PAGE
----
Biology WJEC BY2 2.2 Gas exchange

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WJEC 2.2 ­ Adaptations for gas exchange
Living things need to obtain materials such as carbon dioxide and oxygen from the environment
and remove waste from their cells to the environment.
Requirements may be proportional to volume however diffusion is proportional to surface
area, therefore in large organisms the surface area to volume ratio is much less than in very
small organisms.
Surface Area to Volume Ratio (SA:Vol): The larger the animal, the SMALLER the SA:Vol. The
smaller the animal, the LARGER the SA:Vol e.g. An elephant has a larger SA than a mouse, BUT the
mouse has a larger SA relative to its volume, compared to the elephant!
This relationship can be modelled using cubes as animals:
Cube 1 Cube 2
1cm 2cm
SA of 1 side = 1 x 1 = 1cm2 SA of 1 side = 2 x 2 = 4cm2
SA of 6 sides = 6 x 1 = 6cm2 SA of 6 sides = 6 x 4 = 24cm2
Vol = 1 x 1 x 1 = 1cm3 Vol = 2 x 2 x 2 = 8cm3
SA:Vol = 6:1 SA:Vol Ratio = 24:8
SA:Vol = 3:1
Larger SA:Vol Smaller SA:Vol
If asked to calculate SA:Vol, the volume must ALWAYS be `1' i.e. 1.5:1 and not 3:2, so that the
organism can be compared.

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Small Organisms
In small, unicellular organisms (rarely more than 500nm) their external surface area (membrane)
is used for gas exchange, and don't require a specialised gas exchange system because:
o Large SA:Vol ratio
o Short diffusion pathway
o Diffusion alone is able to supply sufficient quantities
o Have a low metabolic rate
Amoeba's size and lifestyle in water enables diffusion to supply its needs.
Flatworms have flattened bodies, typically only 0.2 mm thick which decreases the diffusion
distance.…read more

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Earthworms are multicellular, terrestrial animals restricted to damp areas, because they
have a large moist body surface for diffusion (this is a region of potential water loss).…read more

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Water is a dense medium with a low oxygen content so must be forced over the gill
filaments by pressure differences to maintain continuous, unidirectional flow of water.
COUNTER CURRENT MECHANISM - Water flows in the opposite direction to the blood
which is very efficient as equilibrium is reached more quickly :
PARALLEL FLOW- blood flows in the same direction as water ­ equilibrium never reached
(cartilaginous fish i.e.…read more

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Water flows into Buccal Cavity
Fish opens mouth
Muscles in buccal cavity floor contract
Buccal cavity floor lowered
Buccal cavity increases in volume and so decreases in pressure
Water flows from high pressure (out of buccal cavity) to lower pressure (in the buccal
2) Water flows from buccal cavity to opercular cavity
Fish closes mouth
Muscles in buccal cavity relax
Buccal cavity floor raises
Buccal cavity decreases in volume and so increases in pressure
Pressure now higher than in the opercular cavity so water…read more

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Tracheole tubes are the gas exchange surface which come into contact with every tissue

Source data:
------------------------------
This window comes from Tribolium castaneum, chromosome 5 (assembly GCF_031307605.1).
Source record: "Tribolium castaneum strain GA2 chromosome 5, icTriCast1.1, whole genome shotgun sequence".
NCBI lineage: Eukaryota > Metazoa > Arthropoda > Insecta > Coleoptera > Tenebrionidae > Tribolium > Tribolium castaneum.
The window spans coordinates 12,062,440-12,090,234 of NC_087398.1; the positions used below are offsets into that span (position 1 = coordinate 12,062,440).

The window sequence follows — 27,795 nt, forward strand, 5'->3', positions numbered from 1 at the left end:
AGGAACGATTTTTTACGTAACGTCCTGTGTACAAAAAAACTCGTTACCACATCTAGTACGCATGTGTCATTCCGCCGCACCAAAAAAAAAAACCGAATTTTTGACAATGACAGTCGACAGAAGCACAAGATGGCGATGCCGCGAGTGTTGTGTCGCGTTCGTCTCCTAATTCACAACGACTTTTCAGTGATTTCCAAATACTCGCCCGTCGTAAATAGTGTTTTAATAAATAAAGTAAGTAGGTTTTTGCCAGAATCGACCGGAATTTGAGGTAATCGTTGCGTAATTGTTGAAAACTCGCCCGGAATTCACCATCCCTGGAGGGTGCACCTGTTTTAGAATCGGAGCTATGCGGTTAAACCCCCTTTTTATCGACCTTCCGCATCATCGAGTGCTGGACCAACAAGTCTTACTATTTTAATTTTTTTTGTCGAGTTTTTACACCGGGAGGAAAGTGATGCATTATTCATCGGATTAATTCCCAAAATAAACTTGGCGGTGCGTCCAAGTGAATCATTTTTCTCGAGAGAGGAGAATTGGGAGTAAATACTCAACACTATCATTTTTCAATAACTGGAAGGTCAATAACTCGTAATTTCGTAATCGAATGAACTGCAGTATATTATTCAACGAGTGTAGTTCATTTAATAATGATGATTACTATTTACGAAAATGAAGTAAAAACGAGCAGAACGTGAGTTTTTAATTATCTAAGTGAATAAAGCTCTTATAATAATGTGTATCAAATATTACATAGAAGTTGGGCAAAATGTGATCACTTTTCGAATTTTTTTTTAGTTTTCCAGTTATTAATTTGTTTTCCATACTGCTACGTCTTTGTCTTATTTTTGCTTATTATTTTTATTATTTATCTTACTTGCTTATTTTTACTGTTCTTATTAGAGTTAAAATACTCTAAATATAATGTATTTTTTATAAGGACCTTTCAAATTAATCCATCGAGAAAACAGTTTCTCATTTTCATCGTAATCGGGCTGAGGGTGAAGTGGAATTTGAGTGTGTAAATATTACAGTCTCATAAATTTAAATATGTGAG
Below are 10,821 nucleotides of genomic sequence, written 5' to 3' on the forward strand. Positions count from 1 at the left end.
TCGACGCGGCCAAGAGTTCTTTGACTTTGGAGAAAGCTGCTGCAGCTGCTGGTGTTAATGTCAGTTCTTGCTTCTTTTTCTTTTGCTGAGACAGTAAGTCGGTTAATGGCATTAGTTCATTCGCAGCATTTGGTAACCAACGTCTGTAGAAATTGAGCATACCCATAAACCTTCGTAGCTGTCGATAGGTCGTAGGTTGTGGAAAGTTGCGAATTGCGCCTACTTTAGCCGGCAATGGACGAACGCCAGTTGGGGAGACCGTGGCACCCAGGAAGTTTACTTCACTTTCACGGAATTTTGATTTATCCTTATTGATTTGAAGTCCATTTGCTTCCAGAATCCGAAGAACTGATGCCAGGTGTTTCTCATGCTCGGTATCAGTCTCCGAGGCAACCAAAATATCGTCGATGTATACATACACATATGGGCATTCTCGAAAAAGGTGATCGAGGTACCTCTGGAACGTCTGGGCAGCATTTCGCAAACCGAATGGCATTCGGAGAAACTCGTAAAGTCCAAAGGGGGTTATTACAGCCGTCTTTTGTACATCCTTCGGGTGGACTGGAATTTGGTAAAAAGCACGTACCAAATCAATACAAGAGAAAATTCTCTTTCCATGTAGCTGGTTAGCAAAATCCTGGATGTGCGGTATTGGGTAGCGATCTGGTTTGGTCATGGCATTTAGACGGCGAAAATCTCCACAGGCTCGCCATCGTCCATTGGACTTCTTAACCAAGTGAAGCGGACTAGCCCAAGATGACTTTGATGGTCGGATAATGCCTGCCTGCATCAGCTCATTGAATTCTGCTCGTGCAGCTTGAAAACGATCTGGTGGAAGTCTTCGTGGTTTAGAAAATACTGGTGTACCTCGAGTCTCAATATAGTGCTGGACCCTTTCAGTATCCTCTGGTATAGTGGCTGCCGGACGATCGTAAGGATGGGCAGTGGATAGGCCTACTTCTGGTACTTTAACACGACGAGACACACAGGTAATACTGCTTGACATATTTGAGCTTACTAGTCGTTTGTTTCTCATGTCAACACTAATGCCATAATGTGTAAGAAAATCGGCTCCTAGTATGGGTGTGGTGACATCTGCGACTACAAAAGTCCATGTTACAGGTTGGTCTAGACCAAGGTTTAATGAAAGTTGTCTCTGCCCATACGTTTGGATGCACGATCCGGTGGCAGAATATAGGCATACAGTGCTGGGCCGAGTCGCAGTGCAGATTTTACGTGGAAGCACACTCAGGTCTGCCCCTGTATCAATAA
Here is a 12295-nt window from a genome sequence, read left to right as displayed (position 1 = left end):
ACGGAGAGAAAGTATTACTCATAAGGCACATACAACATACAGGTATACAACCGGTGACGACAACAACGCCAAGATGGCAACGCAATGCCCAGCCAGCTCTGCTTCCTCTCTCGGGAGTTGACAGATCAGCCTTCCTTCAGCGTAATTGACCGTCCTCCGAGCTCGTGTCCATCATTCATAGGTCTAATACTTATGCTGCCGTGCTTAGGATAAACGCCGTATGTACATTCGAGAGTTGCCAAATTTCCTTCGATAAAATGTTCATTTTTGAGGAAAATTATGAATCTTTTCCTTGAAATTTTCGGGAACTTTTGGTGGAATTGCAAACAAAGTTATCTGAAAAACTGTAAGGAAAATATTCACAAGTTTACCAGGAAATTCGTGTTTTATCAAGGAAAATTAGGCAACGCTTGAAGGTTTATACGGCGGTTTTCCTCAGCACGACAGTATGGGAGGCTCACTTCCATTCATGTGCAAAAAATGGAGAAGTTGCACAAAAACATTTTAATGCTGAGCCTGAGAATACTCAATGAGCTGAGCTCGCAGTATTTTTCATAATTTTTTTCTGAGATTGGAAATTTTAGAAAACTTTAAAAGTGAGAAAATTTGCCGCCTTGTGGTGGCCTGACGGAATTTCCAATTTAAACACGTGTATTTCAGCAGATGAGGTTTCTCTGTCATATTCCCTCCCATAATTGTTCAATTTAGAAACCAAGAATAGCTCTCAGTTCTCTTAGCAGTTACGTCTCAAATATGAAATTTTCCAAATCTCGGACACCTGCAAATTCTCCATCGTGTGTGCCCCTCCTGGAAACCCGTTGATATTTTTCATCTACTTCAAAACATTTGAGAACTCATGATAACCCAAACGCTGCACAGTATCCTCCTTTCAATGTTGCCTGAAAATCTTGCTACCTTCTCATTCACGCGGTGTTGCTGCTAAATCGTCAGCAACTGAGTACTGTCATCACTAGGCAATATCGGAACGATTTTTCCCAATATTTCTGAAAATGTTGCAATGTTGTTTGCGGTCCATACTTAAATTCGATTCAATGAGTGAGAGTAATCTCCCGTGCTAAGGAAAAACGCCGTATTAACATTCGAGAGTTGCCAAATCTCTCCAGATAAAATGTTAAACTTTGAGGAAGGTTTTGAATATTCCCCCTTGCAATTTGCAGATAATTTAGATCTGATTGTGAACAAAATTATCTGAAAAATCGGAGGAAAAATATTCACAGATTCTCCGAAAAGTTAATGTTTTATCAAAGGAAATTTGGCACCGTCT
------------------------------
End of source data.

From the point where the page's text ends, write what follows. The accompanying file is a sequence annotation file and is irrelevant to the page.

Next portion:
Muscles in thorax and abdomen contract and relax causing rhythmical movements which
ventilate the tracheole tubes and so maintain a concentration gradient.…read more

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Allow water and gas exchange to pass in and out of plant and control these movements by
the guard cells changing shape, thus opening and closing stomata
Guard cells photosynthesise and then respire and release ATP
The ATP is used in active transport to pump potassium ions from surrounding
epithelial cells into guard cells
The potassium ions stimulate enzymes to convert starch to malate
The increase of potassium ions and malate in the guard cells lowers the water potential
And so water moves in…read more

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Bronchi To carry air to and from each lung
Bronchioles Small passageways to alveoli
Alveoli Respiratory gas exchange surface
Pleural Reduces friction
Ribs and Alters size of pleural cavity to change
intercostal volume/pressure
Diaphragm Alters size of pleural cavity to change volume/pressure
Exchange of gases
o Millions of microscopic air sacs called alveoli provide a large SA for gas exchange
o Blood flow through capillary network around each of the Alveolus maintains the steep
concentration gradient, by bringing low O2 concentration blood to…read more

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The diaphragm moves
down/the rib cage moves
up and out
These actions:
Increase the volume of the
pleural cavity
Decrease pressure inside
Air moves down a pressure
gradient from outside into
the lungs
o Expiration
The diaphragm muscle and external intercostal muscles relax
The diaphragm muscle moves up/the ribcage moves down and in
These actions:
Decrease the volume of the pleural cavity
Increase pressure inside lungs
So air moves down a pressure gradient and goes from
inside the lungs to the outside
N.B.…read more


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